ABUJA (Reuters) - The president of Nigeria's upper house of parliament has been cleared of any wrongdoing over allegations that he attempted to evade payment of customs duties on a car, the chairman of the Senate committee that investigated the claims said on Wednesday.
The car duty allegations related to newspaper reports that the Senate failed to pay import duties of 74 million naira ($240,650) on a bulletproof car worth 298 million naira.
The reports said the car belonged to Senate President Bukola Saraki.
Samuel Anyanwu, who chairs the Senate committee on Ethics, Privileges and Public Petition, said its report found that Saraki had no links with the importer and dealer of the vehicle. Saraki had denied any wrongdoing.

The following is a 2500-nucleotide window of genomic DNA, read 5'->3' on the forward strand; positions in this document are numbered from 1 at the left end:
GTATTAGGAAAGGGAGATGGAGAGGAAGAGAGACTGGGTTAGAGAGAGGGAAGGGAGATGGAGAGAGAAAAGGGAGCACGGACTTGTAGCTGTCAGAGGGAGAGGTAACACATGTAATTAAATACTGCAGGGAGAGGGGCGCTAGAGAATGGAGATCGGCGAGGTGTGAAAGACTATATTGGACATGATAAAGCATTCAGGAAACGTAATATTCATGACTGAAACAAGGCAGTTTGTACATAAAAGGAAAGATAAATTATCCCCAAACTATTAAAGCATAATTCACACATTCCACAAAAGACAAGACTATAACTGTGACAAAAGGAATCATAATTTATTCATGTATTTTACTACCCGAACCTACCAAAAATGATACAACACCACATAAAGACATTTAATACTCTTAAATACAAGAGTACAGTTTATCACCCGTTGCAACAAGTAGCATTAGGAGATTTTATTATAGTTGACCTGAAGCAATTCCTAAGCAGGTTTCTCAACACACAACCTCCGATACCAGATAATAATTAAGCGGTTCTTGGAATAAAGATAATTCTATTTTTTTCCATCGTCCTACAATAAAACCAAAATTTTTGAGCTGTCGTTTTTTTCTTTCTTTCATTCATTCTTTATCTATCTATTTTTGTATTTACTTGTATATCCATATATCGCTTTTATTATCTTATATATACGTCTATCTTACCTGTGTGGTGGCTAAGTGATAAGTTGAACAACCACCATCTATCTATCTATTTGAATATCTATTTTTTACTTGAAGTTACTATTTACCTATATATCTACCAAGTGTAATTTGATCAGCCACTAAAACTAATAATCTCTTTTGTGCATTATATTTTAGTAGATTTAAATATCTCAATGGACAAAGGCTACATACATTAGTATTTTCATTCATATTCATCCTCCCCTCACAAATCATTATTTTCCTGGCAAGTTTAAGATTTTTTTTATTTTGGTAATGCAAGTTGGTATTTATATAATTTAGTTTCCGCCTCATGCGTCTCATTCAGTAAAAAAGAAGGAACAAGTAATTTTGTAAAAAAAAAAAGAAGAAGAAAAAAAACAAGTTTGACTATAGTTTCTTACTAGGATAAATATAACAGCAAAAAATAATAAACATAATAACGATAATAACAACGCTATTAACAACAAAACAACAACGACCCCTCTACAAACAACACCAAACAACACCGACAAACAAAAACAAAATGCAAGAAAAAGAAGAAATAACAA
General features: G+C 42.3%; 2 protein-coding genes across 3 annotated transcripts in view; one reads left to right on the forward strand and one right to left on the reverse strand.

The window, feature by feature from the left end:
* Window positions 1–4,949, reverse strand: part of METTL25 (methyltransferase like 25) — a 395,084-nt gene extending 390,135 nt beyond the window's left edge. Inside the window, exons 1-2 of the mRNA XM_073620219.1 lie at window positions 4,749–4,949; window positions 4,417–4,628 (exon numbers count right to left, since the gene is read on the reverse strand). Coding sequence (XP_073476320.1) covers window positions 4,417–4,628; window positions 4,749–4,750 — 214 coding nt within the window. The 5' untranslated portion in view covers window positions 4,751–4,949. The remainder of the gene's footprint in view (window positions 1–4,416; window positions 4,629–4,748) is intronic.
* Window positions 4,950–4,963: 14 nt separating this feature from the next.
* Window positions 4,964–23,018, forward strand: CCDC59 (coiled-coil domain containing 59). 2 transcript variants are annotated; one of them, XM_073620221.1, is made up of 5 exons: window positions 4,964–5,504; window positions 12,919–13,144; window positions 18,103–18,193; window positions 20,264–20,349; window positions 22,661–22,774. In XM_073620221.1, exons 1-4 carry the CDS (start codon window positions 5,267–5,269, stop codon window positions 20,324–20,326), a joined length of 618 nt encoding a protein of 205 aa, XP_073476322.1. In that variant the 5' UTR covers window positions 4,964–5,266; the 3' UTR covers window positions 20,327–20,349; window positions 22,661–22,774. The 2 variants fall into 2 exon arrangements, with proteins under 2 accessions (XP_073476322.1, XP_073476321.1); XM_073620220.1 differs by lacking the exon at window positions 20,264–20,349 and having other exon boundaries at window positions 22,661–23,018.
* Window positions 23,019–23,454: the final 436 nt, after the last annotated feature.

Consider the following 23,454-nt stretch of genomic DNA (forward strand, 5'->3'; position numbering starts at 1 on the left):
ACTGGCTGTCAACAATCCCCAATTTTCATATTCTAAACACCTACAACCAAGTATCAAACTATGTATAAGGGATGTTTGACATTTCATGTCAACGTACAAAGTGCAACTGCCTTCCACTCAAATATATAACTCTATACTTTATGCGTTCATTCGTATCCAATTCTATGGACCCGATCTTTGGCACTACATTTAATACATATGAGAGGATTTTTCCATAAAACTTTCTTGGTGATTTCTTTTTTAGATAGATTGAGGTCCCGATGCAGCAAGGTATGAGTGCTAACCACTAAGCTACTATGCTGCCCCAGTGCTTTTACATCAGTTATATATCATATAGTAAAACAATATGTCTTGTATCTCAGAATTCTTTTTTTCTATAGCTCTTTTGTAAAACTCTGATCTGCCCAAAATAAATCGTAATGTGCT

The lawmaker who raised the issues on the floor of the Senate, Senator Ali Ndume, was suspended for six months for a "failure to conduct proper investigation before making the allegations".
The allegations, which could have led to Saraki being impeached, were the latest in a series of such claims leveled at Nigeria's third-ranking official.
Saraki, who is a member of President Muhammadu Buhari's party, still faces charges of falsely declaring his assets when he was a state governor from 2003 to 2011. He has pleaded not guilty to those charges.
(Reporting by Camillus Eboh; Writing by Alexis Akwagyiram; Editing by Gareth Jones)